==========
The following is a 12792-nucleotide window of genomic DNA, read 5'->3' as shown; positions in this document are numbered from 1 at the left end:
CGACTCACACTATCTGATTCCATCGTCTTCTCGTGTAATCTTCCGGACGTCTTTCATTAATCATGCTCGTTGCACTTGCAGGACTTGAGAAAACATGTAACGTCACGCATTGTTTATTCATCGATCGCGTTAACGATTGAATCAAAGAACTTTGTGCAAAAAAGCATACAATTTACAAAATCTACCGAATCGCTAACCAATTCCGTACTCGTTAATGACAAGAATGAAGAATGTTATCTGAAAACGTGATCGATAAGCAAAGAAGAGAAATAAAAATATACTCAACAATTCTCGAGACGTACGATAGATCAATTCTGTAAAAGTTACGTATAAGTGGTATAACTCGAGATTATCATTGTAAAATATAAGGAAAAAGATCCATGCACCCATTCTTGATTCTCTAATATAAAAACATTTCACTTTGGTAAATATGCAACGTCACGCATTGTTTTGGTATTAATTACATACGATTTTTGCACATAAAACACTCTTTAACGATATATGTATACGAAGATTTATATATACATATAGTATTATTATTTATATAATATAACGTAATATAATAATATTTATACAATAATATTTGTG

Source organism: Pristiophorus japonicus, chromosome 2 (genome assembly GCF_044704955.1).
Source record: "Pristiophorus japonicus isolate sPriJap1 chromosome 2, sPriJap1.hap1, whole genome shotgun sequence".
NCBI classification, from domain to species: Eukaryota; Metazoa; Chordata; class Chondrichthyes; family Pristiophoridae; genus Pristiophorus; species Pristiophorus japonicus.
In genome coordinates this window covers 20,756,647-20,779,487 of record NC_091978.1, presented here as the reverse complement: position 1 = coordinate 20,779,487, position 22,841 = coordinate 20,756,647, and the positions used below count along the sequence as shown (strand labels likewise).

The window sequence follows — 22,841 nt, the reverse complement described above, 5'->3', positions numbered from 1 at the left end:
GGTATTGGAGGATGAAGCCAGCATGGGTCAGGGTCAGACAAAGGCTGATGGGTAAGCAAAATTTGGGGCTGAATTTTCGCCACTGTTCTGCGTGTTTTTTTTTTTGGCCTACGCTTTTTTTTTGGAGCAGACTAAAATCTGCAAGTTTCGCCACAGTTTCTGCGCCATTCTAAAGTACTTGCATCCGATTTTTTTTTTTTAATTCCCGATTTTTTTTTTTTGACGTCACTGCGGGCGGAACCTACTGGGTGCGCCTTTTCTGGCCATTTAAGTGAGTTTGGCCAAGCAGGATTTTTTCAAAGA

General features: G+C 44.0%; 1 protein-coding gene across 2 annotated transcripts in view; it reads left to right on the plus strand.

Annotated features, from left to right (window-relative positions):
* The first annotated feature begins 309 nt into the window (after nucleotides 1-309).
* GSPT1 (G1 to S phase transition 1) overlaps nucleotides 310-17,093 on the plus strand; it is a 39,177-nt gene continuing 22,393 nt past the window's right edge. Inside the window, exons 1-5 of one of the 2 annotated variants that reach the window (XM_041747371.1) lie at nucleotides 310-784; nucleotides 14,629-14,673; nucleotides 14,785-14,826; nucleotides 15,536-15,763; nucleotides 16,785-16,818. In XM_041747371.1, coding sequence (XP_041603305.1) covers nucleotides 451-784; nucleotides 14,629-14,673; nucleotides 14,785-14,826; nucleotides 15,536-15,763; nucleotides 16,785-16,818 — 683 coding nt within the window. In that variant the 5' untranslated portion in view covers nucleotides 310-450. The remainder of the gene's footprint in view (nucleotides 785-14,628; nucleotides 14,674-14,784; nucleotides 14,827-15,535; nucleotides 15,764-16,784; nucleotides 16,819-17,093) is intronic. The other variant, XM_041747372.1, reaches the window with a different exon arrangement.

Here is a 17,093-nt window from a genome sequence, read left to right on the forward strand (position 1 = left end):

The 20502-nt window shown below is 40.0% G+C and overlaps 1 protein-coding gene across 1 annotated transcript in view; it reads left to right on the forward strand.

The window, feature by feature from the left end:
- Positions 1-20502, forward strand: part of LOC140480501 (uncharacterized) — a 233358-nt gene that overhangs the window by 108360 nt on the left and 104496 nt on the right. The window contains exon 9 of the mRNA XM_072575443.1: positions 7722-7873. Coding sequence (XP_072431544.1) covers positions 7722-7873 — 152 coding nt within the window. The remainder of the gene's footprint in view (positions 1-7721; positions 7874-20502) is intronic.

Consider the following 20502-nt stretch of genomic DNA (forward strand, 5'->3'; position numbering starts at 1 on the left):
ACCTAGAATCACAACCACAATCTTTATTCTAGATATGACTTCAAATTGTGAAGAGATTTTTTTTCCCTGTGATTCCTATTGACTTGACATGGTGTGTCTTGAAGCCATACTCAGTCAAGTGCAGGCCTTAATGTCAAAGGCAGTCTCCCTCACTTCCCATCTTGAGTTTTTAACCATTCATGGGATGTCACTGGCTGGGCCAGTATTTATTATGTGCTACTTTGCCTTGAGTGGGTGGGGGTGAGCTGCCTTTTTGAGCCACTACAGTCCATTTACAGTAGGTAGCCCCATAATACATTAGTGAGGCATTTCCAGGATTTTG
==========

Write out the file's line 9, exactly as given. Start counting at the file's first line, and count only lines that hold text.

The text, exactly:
General features: G+C 44.0%; 1 protein-coding gene across 2 annotated transcripts in view; it reads left to right on the plus strand.